This is not the sort of guest most homes would welcome for a Christmas visit.
He’s rather smelly, tosses his lunch with little reason to, and tends to peck the hand that serves him.
Then again, this isn’t most homes.
The Cobequid Wildlife Rehabilitation Centre (CWRC) has taken in a black vulture, though why the rare bird is in need of the Hilden centre’s loving care remains a bit of a mystery.
It was found grounded, near Sydney.
“His body condition was great when he came in,” said Murdo Messer, co-founder of the CWRC. “He wasn’t thin and bony.”
One Dec. 15, Dr. Kathleen MacAulay, a veterinarian from Parade Street Animal Hospital, in Yarmouth, examined the bird. As a student, MacAulay spent summers working with Dr. Helene VanDonick at the CWRC and as a veterinary intern she was at The Raptor Center, in Minnesota. But this was her first time dealing with a black vulture.
“The blood test showed some lead, but not enough to cause this,” she said. “There’s nothing obvious with wings or legs, so why was this fat, feisty bird on the ground?”
X-rays were to be done within a few days.
Black vultures aren’t the easiest birds to work with. When they feel threatened, they vomit. The one at the centre did this upon being picked up. A vulture’s vomit not only smells terrible, it is so acidic it can burn enemies – having the bird pointed in the right direction is important.
The black vulture at the CWRC also put a lot of effort into trying to peck, and escape from, those handling it.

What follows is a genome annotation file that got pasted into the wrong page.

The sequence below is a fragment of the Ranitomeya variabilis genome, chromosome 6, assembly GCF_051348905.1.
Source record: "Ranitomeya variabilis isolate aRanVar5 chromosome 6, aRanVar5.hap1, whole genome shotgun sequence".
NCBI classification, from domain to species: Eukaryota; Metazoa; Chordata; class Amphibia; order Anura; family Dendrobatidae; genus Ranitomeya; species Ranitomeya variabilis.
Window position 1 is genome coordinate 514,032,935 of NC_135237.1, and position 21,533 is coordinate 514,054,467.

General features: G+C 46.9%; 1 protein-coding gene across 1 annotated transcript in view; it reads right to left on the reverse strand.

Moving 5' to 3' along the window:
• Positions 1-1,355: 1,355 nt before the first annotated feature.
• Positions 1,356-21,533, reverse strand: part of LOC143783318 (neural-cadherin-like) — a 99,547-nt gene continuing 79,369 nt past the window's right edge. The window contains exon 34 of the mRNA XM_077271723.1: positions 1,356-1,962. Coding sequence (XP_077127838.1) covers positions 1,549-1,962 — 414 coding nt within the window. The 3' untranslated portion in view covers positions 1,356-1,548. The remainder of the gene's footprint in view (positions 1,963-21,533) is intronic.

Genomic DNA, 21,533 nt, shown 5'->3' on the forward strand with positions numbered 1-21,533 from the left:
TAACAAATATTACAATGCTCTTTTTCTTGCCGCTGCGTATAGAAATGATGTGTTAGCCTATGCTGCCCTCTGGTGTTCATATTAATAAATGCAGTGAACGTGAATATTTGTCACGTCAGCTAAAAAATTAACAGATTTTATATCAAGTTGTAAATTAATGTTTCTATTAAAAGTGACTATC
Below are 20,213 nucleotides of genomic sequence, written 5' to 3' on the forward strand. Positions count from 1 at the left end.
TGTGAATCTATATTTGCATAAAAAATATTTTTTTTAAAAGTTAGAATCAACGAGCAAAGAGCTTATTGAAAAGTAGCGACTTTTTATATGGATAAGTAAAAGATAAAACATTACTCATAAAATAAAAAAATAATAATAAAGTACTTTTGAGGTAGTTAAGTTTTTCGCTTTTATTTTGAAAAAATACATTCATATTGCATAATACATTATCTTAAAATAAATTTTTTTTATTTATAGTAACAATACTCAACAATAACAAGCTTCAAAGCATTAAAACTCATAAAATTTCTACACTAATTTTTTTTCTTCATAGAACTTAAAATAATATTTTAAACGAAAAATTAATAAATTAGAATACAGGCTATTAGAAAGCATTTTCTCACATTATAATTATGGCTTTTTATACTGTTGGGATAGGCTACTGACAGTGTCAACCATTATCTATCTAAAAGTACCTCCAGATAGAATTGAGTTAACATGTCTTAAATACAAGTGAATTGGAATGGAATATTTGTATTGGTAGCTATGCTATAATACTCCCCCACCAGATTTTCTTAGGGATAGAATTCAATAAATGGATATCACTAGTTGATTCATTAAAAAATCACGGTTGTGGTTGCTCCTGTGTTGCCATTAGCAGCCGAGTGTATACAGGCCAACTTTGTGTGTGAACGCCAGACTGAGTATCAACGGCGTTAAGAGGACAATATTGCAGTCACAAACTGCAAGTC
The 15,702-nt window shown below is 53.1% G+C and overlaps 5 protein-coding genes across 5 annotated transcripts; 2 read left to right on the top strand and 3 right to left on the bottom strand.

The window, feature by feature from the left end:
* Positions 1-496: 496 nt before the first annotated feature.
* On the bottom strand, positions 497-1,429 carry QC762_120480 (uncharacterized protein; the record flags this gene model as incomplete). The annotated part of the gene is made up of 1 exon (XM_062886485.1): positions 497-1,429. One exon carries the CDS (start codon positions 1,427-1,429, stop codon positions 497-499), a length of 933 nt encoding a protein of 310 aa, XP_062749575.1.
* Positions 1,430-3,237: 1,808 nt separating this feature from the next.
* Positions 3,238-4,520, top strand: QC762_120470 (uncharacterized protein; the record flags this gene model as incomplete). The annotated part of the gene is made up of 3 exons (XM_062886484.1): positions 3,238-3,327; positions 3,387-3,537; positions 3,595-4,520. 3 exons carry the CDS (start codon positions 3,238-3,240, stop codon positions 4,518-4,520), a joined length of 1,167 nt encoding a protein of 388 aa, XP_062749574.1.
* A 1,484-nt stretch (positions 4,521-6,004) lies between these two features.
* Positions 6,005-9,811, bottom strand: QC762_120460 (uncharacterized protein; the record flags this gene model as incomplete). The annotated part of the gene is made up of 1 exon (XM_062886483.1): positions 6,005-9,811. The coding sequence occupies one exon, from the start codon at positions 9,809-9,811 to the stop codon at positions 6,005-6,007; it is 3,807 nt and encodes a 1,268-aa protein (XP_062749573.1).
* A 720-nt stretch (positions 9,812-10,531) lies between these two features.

Black vultures are usually found in South America and the eastern and southern U.S., with some now seen in New England. Only about one per year is spotted in Nova Scotia.
The birds mate for life and stay with their mates year-round. They feed their young for several months and maintain strong social bonds with their families, roosting together in the evening.
The black vulture at the CWRC will remain in care for the winter.
The centre is always in need of supplies to help care for wildlife. Some of the most needed items at this time are paper towels, old sheets and pillow cases, eggs and unscented laundry soap for a front load washing machine.
Monetary donations can always be used to purchase needed items. Donations can be made online at http://cwrc.net/cms2/wp/ or can be sent to the centre at 2220 Irwin Lake Road, RR 1, Brookfield, N.S., B0N 1C0.
8 things you probably didn’t know about the black vulture
- Black Vultures will defecate on their legs and feet to cool them off.
- Adults have silvery patches on the underside of their wingtips.
- They feed mainly on carrion and will sometimes take food from landfill sites.
- They lay their eggs, which are pale green or blue, on the ground. The young are covered in yellowish or pinkish down, and have open eyes, when they hatch.
- They don’t have a voice box, but sometimes make raspy, hissing sounds when feeding or fighting, yapping sounds while courting, and pigeon-like coos when caring for their young.
- They can be 68 cm (26 in.) in length and have a wingspan of up to 150 cm (59 in).
- Turkey vultures have a better sense of smell, so black vultures will sometimes follow them to food.
- The oldest known black vulture lived to be least 25 years and six months of age.